It's easy to poke fun at Britain's government dysfunction. But there's at least one policy area where it's having a sophisticated debate with global implications: how to regulate "gig economy" companies such as Uber Technologies Inc. and Deliveroo so they don't exploit workers or skimp on taxes.
Working out new rules for companies that use smartphones to connect buyers and sellers is laudable, if devilishly difficult. On Tuesday, a Theresa May-commissioned panel released its ideas for how to do so. Some recommendations are smart, reflecting an honest attempt to balance flexible working with protecting citizens. Whether a weakened prime minister can pass any of this into law is another question. But at least she's looking at it.
Chief among the conclusions in Matthew Taylor's review is a call for new legislation to better define Britain's three categories of workers: the self-employed, who have few rights; so-called "workers", who get some benefits such as holiday pay and the minimum wage; and employees with full rights. The proposal would rename the middle category "dependent contractor" and more clearly define who it includes rather than leaving it to judges to decide.
Many gig economy workers now deemed as self-employed could be re-categorized with more rights. Already some drivers for Uber have won such employment cases.
Companies don't like this. It means paying more tax to cover benefits, including state pension contributions, that they now avoid. Employers get a 13.8 per cent tax reduction from classifying someone as self-employed, according to the Trades Union Congress, depriving the U.K. of 4 billion pounds ($5.1 billion) in yearly revenue. For the roughly four in 100 working Brits whose boss is an algorithm, not being classed as self-employed could entitle them to sick pay and holiday.
Crucially, the panel didn't say "dependent contractors" should get the minimum wage, siding with companies. Instead, they laid out a fiddly approach that would allow for different wages depending on whether demand was high or low, or paying people by task completed. This is complicated and too trusting of how app-owners decide whether it's peak time.
Uber doesn't garner much sympathy, but you can see why it wouldn't want to pay an hourly wage to drivers sitting around waiting for passengers. Its stratospheric private valuation is based on not spending millions on employee costs.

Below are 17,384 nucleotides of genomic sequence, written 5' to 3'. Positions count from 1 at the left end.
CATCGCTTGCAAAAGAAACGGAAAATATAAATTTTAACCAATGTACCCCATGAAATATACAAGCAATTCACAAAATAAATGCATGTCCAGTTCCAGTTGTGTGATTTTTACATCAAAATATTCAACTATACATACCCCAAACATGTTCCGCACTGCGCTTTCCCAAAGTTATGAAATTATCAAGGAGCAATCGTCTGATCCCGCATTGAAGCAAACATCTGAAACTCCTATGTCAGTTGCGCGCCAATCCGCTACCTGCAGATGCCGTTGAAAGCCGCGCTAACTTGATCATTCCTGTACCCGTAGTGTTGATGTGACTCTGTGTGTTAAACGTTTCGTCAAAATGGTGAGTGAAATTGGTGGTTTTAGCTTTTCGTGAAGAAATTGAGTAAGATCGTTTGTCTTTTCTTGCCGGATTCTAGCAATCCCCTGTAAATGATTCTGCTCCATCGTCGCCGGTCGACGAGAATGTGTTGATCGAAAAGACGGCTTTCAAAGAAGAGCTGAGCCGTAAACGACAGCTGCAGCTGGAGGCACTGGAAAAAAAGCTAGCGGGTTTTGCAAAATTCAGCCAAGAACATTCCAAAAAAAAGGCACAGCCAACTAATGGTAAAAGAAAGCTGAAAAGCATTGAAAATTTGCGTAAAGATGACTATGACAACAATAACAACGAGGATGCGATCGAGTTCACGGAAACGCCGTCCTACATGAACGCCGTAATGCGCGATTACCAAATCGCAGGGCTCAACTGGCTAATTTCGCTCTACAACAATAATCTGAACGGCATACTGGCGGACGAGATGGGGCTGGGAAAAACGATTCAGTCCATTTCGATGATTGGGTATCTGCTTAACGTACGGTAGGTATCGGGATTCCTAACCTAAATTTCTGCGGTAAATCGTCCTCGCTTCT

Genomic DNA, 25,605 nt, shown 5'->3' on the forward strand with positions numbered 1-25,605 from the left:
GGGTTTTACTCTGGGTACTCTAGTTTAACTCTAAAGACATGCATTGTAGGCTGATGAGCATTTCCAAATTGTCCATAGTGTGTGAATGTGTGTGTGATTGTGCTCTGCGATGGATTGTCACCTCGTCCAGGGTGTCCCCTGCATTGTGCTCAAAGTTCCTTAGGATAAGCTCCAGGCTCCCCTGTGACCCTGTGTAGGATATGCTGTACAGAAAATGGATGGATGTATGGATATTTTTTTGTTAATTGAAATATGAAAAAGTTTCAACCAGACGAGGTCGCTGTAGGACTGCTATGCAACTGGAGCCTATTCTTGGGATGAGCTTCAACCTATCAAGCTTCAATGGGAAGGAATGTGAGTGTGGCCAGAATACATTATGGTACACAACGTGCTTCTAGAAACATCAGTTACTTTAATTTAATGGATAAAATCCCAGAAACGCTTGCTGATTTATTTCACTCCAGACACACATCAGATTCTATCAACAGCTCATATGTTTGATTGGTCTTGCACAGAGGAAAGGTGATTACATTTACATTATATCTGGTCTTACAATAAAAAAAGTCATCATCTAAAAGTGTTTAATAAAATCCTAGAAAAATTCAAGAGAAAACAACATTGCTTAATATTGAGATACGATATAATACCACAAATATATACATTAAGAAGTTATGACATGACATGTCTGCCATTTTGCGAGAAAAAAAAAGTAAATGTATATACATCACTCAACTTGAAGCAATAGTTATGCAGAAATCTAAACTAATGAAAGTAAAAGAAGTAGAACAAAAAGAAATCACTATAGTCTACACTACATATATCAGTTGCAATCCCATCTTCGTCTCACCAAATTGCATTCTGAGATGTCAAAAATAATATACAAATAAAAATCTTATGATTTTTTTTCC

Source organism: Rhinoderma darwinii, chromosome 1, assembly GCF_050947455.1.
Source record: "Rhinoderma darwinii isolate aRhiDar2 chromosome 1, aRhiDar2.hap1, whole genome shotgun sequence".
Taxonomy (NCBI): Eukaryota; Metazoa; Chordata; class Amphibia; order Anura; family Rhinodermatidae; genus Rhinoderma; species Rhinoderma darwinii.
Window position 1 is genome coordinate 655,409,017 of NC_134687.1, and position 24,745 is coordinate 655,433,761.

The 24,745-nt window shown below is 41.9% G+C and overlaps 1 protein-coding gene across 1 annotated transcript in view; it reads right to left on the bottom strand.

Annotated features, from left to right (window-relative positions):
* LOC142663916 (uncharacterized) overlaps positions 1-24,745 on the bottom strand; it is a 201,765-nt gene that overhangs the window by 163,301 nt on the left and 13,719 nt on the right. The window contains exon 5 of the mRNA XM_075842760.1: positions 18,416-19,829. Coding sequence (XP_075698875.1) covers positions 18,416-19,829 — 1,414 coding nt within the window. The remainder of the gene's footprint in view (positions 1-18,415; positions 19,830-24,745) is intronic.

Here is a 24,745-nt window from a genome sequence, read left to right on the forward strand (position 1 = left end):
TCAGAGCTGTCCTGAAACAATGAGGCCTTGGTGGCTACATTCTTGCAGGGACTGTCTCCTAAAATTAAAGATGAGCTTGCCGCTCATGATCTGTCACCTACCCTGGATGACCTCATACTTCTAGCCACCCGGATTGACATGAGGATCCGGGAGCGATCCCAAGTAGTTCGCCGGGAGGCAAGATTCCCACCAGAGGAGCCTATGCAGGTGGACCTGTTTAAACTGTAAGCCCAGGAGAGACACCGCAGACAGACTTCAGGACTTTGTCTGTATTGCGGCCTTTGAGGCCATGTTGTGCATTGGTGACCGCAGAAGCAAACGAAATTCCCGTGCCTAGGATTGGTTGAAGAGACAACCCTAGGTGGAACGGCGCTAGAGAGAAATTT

Still, it's hard to accept that people can work crazy long hours and be denied the minimum wage just because they work for a smartphone app. As the way we work is upended by technology, this stuff needs to be resolved.
So closing the loophole on worker status would only be a good thing -- if it happens. Right now, employers have a huge financial incentive to stick people in the lowest category possible, leading to bizarre situations where someone "self-employed" can have their pay docked if they miss a shift. A Deliveroo rider is often asked to choose set work days, wear a uniform and can be kicked off the app for not accepting enough work. Does this sound like being your own boss?
Indeed, there are ways in which Taylor should have gone further. At present, it's up to individual workers to go to employment tribunals to prove that he or she is not self-employed. That should be flipped around. People who meet criteria such as time spent at a company should be presumed to be in the middle category of "worker" or "dependent contractor". Employers can go to court if they think otherwise.
But fair play to Britain for grappling with this one. The Ubers of the world will keep gaming the system if we all collectively allow it. Let's hope the business lobby doesn't kill this before it's started.
This column does not necessarily reflect the opinion of Bloomberg LP and its owners.
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